• Through the Scholarship Provider Network, $10 million in scholarships is set aside specifically for Scholastic Award–winning high school seniors to apply for at more than 60 colleges and universities who have partnered with the Alliance.
  • Additional cash awards are offered to students in all grades, as well as teachers.
  • More than 100 Regional Affiliates throughout the country run the Awards in their local communities and areas of operation.
  • Nearly 70,000 teen artists and writers are recognized in their regions each year. More than 1 million original works have been submitted and over $40 million has been made available in scholarships and awards to top winning students over the past five years alone.
  • Each work of art and writing is blindly adjudicated, first locally through the more than 100 affiliates of the Alliance, and then nationally by panels of judges comprised of renowned artists, authors, educators and industry experts.
  • Works are judged on originality, technical skill, and emergence of personal vision or voice.
  • To learn more about the Scholastic Art & Writing Awards and to read the full rules, visit: http://www.artandwriting.org/the-awards/how-to-enter
National Scholastic Art and Writing

Click here to learn more about the National Scholastic Art and Writing Awards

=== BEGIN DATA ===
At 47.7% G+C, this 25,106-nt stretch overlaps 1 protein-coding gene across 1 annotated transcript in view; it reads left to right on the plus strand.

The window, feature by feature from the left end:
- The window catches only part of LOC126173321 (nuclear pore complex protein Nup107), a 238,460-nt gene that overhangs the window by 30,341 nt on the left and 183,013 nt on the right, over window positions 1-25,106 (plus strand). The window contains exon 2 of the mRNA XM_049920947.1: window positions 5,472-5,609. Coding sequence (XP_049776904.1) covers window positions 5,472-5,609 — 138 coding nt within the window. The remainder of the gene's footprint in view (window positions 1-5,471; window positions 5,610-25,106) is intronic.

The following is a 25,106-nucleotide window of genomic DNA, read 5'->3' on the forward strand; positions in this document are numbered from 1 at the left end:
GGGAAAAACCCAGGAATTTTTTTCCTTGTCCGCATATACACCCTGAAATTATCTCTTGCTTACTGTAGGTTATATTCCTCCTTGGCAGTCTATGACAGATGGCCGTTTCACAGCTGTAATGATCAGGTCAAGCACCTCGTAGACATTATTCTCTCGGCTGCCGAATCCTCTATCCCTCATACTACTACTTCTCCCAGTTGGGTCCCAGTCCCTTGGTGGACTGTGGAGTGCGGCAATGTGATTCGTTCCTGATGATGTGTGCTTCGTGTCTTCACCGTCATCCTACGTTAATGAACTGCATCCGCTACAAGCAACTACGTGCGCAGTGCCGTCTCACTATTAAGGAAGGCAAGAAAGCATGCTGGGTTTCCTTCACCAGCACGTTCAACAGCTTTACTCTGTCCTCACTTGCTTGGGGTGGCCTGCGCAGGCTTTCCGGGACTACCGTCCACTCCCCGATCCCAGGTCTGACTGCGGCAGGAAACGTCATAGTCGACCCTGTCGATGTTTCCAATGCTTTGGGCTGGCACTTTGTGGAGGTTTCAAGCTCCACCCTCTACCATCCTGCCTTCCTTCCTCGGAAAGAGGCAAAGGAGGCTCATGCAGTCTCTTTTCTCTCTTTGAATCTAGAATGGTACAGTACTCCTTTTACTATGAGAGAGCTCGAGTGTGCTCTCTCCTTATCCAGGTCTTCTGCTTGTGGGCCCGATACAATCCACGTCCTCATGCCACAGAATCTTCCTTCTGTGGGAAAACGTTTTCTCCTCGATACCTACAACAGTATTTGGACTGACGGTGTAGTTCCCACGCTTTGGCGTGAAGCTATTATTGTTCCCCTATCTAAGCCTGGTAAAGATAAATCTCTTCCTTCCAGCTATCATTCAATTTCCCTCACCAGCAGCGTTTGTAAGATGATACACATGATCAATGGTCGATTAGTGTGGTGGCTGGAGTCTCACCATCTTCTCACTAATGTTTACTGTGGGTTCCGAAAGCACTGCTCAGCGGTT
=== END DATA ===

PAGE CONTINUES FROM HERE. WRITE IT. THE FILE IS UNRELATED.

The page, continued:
Deer Park ISD student, Peyton Vasquez, selected for the RBC Flaunt It Award

Big image

2016 National Scholastic Board of Directors Reception

The Board of Directors Reception was held on June 02, 2016 at Carnegie Hall. The event gave students the change to meet representatives from the organizations that sponsored their Awards.


From left: Andrea Segraves, Regional Scholastic Affiliate from Harris County Department of Education, Deer Park ISD's, Paula Shamburger (selected for the Susan O’Connor Writing Educator Award for the Harris County Department of Education Scholastic Art and Writing Awards), National Gold Medalist, Deer Park ISD seventh grader, Taylor Gleason, Deer Park eighth grade teacher, Veronica Serna, Peyton Vasquez, and Deer Park ISD seventh grade teacher, Bethany Bradley.

Big image
National Gold Medalists stand to be recognized at the National Scholastic Art and Writing Ceremony held on Thursday, June 2, 2016 at Carnegie Hall in NYC.
Big image

Peyton Vasquez- 8th grader- Deer Park ISD quoted on the wall of the National Scholastic Art Exhibit at Pratt Gallery Manhattan

Big image

Empire State Building lit up GOLD the night of the National Scholastic Art and Writing Ceremony!

Big image

A Letter from a Student

Dear Ms. Segraves,